Demyelinating polyneuropathy and polymyositis as prominent neurological features in a case of HIV-infection

HIV infections are often associated with a variety of neurological symptoms. The peripheral nervous system might me affected at various stages of an HIV infection. A distally pronounced sensorimotor polyneuropathy is the most common kind of peripheral nervous system involvement, observed in up to 80% of HIV positive patients. It is characterized by distal dysethesia or parestheisa, often accompanied by neuropathic pain, paresis of different degrees and muscular atrophy. A demyelinating polyneuropathy is much rarer and it might present as an acute inflammatory polyneuroradiculatis (Guillain Barre Syndrome) or as a chronic inflammatory demyelinating polyneuroradiculitis (CIDP). The acute variant is mainly observed in early disease stages, whereas the chronic one may manifest at any stage, even in the terminal phase of AIDS. ╠uscular weakness due to myopathy may develop also at any stage of HIV infection. Myopathies in HIV-infected patients are classified as follows: (i) HIV-associated myopathies , including HIV polymyositis, inclusion-body myositis, nemaline myopathy, diffuse infiltrative lymphocytosis syndrome (DILS), HIV-wasting syndrome, vasculitic processes, myasthenic syndromes, (ii) muscle complications of antiretroviral therapy, including zidovudine and toxic mitochondrial myopathies related to other nucleoside-analogue reverse transcriptase inhibitors (NRTIs), (iii) opportunistic infections and tumor infiltrations of skeletal muscles and (iv) rhabdomyolysis.

We present the case of a male patient who presented due to a since about two years persisting, slowly progressive proximal muscular weakness of the limbs accompanied by elevated CPK values. Electromyography revealed profound myopathic findings. Conduction studies also proved a previously reported, however not in detail evaluated, chronic demyelinating polyneuropathy. Cerebrospinal fluid examination also demonstrated adjacent elevated protein concentration. The patient underwent muscle biopsy which showed myopathic changes with inflammatory infiltrations and eosinophilic inclusion, supporting the diagnosis of polymyositis. Further clinical evaluation and detailed history taking also revealed important features and symptoms, such as fever, severe weight lost, tongue leukoplakia and cutaneous lesions. Based on these an HIV infection was suspected and appropriate serologic examinations were performed (ELISA and Western blot) and finally established the diagnosis of HIV infection.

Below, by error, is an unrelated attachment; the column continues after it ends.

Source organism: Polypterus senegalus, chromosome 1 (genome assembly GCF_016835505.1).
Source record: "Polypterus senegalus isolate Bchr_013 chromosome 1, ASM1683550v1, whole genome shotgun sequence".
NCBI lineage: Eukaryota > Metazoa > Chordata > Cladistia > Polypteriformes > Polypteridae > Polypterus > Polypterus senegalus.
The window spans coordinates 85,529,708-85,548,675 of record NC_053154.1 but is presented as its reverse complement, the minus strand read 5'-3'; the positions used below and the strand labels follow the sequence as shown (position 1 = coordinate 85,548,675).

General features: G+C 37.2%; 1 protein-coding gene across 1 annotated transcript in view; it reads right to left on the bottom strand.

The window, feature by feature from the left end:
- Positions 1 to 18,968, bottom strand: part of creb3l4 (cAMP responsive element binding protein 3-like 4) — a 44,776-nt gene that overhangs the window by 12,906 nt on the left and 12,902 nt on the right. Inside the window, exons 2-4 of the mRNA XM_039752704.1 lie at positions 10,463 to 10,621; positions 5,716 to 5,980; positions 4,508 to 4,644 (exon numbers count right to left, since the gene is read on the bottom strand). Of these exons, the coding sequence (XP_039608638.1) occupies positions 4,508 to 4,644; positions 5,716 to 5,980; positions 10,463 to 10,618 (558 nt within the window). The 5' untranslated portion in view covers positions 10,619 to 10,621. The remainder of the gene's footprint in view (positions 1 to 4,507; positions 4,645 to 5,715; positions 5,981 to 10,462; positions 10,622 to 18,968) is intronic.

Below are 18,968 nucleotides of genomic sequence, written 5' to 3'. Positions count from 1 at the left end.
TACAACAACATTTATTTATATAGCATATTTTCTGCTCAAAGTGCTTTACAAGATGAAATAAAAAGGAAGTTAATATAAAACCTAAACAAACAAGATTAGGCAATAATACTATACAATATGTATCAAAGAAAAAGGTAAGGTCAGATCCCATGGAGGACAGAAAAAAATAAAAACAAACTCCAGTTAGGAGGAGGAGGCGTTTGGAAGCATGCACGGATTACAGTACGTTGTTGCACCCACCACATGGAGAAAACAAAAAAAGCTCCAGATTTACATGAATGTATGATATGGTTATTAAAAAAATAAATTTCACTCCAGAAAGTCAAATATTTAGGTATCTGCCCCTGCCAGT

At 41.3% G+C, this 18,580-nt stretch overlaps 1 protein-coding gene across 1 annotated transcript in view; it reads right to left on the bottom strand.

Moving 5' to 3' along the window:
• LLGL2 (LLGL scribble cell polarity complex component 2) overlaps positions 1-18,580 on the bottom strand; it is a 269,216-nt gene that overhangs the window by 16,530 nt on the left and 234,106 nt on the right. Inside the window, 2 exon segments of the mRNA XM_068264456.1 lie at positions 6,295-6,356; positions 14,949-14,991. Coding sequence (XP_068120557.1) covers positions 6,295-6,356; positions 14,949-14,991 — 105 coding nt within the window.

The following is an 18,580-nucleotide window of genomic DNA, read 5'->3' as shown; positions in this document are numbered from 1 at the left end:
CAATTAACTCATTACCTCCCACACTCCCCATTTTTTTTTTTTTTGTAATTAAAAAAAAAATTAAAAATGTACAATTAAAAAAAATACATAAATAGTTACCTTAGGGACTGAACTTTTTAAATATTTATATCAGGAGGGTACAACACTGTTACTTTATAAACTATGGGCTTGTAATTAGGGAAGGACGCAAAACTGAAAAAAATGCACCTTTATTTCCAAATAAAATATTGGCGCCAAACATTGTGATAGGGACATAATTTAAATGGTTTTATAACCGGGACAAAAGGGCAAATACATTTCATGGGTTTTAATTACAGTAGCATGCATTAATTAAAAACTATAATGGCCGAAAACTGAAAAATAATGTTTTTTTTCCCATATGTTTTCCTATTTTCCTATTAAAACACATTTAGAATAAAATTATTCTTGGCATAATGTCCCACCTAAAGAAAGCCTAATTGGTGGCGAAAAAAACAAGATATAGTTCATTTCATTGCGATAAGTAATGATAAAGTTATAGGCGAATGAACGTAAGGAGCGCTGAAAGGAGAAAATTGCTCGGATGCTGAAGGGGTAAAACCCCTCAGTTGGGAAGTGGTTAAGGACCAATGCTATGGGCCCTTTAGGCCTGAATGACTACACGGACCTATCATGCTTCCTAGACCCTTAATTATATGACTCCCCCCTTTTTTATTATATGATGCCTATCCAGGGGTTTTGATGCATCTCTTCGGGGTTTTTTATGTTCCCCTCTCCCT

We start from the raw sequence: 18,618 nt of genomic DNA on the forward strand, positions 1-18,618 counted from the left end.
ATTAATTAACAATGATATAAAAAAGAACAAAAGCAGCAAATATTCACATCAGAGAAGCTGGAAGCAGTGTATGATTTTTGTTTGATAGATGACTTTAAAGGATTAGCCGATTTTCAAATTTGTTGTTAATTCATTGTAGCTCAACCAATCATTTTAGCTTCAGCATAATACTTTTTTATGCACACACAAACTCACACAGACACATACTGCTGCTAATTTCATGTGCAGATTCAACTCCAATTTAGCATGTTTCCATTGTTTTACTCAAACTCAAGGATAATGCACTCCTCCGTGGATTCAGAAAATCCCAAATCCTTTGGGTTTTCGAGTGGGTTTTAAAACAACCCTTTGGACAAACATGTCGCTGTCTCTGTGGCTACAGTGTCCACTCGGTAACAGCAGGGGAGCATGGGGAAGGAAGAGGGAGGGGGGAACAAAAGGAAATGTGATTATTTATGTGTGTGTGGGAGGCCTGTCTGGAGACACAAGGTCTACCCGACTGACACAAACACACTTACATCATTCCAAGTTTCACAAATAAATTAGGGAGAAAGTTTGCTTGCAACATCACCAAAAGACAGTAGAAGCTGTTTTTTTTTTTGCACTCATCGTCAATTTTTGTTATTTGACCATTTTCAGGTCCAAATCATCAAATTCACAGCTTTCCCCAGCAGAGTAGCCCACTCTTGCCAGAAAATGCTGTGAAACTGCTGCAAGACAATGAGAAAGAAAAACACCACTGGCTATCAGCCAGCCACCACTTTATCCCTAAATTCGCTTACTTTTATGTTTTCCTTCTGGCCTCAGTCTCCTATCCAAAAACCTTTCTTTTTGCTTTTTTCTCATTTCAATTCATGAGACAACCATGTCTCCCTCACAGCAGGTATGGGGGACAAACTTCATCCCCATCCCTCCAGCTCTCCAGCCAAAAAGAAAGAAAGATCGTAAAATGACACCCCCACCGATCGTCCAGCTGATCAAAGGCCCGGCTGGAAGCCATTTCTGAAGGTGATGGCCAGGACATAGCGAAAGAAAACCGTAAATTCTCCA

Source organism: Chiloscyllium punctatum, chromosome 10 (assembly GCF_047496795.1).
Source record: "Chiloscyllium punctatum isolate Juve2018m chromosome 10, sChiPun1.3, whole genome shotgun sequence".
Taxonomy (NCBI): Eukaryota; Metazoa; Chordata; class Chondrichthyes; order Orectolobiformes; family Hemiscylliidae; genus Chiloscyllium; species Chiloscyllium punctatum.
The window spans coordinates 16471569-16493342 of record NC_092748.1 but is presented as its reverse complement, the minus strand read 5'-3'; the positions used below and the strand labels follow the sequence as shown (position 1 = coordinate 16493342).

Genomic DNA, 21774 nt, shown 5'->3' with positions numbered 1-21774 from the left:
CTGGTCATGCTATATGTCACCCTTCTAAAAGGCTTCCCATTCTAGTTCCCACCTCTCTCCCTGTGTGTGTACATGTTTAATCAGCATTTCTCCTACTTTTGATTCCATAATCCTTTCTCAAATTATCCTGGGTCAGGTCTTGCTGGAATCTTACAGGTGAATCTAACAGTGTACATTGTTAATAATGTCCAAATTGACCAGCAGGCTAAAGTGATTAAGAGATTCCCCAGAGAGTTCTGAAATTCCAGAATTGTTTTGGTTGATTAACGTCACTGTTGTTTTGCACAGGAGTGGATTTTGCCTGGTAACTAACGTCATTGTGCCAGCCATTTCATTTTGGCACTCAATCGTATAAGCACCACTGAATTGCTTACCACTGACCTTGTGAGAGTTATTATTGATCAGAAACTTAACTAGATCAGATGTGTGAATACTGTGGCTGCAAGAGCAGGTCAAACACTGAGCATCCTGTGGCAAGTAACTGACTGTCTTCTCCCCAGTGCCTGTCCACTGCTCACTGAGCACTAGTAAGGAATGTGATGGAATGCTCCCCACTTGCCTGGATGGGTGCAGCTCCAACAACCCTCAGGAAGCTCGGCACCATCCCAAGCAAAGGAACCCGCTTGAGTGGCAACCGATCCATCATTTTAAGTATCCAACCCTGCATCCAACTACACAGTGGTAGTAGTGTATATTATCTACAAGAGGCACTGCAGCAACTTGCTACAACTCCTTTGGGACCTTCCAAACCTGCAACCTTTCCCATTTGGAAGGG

The manifestation first of demyelinating polyneuropathy followed by polymyositis as presenting neurological features leading to the diagnosis of HIV infections is uncommon. In the present case diagnosis could have been established earlier. The patient's incompliance and incomplete diagnostic evaluations were obviously the main causes of delayed diagnosis and treatment onset. Although the diagnosis of HIV infections is usually set by other medical specialists, neurologists should be aware of HIV-associated neurological manifestations, including the different kinds of HIV-related myopathy, as well as the most commonly observed distal polyneuropathy and the less frequently reported inflammatory demyelinating polyneuroradiculitis.

Key words: ăIV, demyelinating neuropathy, polymyositis.